The legislation includes a number of proposals that could greatly affect Medicaid eligibility, maintaining pandemic-era policies that protected children, mothers and low-income Americans. But the bill’s passage could mean that millions of people who have been enrolled because of pandemic policies may lose access to the program next spring.
Under current law, states are required to keep all Medicaid beneficiaries enrolled as the public health emergency continues, most likely until the spring or summer. Lawmakers are proposing that states be allowed to remove some program recipients beginning April 1, regardless of when the emergency declaration is lifted.
The move could save the program money, but could mean that millions of Americans with incomes higher than the federal limit for the program will no longer be guaranteed coverage. States will be required to report to the federal government changes they make in Medicaid enrollment.
The bill has profound implications for children, roughly half of whom are enrolled in Medicaid or the federal Children’s Health Insurance Program. It requires the programs to keep children enrolled for at least a year, regardless of any changes to the family’s income.
— Noah Weiland and Margot Sanger-Katz
Pandemic preparation, but no independent commission.
The bill allocates $950 million, an increase of $205 million, for the Biomedical Advanced Research and Development Authority to develop drugs and therapeutics to combat pandemics, and gives $965 million, an increase of $120 million, to the Strategic National Stockpile, the nation’s medical reserve, which was woefully unprepared for the coronavirus pandemic.
The spending measure also became a vehicle for adoption of a big chunk of a broad bipartisan pandemic prevention bill that passed the Senate health committee 20 to 2 in March. By including the PREVENT Act, the spending bill makes major structural changes to the nation’s health apparatus. It creates an Office of Pandemic Preparedness and Response Policy inside the White House, and makes the director of the Centers for Disease Control and Prevention a Senate-confirmed position — a provision that some fear will further politicize the nation’s public health agency.
But the centerpiece of the health committee’s measure — a proposal to create an independent commission, based on the 9/11 Commission, to investigate the pandemic’s origins and the Trump and Biden administrations’ response — was stripped out of the final budget legislation. An official familiar with the bill told The New York Times last week that the Biden White House did not support a commission.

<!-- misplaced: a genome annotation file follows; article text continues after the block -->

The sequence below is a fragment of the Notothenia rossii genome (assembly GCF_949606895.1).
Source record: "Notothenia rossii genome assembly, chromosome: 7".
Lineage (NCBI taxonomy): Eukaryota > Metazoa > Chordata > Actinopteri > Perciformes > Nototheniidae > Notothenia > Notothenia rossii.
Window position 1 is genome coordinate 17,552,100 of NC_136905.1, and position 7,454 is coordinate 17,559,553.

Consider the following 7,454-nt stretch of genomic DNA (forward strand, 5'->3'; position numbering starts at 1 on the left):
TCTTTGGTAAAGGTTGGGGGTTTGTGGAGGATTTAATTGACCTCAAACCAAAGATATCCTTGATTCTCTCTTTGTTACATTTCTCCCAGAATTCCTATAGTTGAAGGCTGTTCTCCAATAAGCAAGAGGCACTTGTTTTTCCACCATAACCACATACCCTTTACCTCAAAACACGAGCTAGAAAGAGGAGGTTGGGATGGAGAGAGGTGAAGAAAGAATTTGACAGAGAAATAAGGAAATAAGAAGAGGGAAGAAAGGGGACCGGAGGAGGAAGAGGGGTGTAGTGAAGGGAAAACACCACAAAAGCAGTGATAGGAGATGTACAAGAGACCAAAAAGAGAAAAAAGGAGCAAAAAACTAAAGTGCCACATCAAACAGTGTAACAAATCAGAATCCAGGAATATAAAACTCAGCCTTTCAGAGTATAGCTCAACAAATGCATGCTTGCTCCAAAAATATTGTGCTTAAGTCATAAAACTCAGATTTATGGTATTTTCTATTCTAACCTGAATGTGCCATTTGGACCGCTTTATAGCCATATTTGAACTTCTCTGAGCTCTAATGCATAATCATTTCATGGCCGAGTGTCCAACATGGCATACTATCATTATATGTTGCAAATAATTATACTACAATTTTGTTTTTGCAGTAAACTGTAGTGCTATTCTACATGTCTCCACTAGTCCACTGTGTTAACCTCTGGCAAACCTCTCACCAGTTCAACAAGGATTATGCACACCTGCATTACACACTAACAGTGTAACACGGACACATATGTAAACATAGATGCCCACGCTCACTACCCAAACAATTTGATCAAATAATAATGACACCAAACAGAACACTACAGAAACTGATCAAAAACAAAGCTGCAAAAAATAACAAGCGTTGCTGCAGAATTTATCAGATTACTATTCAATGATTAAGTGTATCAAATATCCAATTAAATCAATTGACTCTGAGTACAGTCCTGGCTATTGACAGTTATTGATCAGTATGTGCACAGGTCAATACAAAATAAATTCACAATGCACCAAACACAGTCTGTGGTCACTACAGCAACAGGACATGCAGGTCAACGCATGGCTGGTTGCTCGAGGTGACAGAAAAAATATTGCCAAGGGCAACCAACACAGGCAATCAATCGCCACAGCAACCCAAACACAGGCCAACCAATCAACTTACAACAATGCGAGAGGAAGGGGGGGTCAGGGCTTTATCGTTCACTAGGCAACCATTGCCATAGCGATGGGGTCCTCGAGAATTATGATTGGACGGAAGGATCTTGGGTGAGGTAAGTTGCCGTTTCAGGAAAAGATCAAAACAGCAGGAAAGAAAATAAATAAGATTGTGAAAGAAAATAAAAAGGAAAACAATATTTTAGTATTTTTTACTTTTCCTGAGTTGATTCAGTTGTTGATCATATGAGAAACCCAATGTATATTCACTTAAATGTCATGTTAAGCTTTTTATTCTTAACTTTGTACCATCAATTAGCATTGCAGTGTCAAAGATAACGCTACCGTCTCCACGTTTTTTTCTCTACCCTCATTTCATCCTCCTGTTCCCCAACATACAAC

— Sheryl Gay Stolberg
Spreading around disaster relief funds.
The bill includes about $40 billion for disaster relief, a response to the mix of hurricanes, wildfires, floods and other assorted calamities that have struck most of the United States this year.
The money is spread across more than a dozen agencies, a testament to the wide range of damages incurred by those disasters. The Agriculture Department would receive $3.7 billion to help farmers with crop and other losses. The National Park Service would get $1.5 billion for construction expenses related to wildfires, hurricanes and other disasters. The Transportation Department would see $214 million for public transit systems affected by disasters.
— Christopher Flavelle
A big funding increase for labor relations.
The bill would provide a roughly 9 percent budget increase, or an additional $25 million, for the National Labor Relations Board, which oversees union elections and prosecutes labor law violations, such as firing workers for trying to form a union.
The funding increase would be the first for the agency since the 2014 fiscal year, though it is still about $20 million below the amount requested by the president and the agency.
Last month, leaders of the labor board wrote congressional appropriators to warn that their funding situation was dire and would most likely lead to furloughs, and that they had already imposed a hiring freeze. Data provided by the agency shows that its field staff, which oversees union elections and handles unfair labor practice charges, has dropped by half, to about 700 full-time equivalents, over the past two decades even as its workload has increased.
According to the letter to Congress, the number of unfair labor practice charges per field worker has increased about 40 percent since 2014, the last time the agency’s budget increased. The letter said the agency effectively stood to lose millions of dollars from its budget because of inflation had it remained flat in nominal terms for another year.
— Noam Scheiber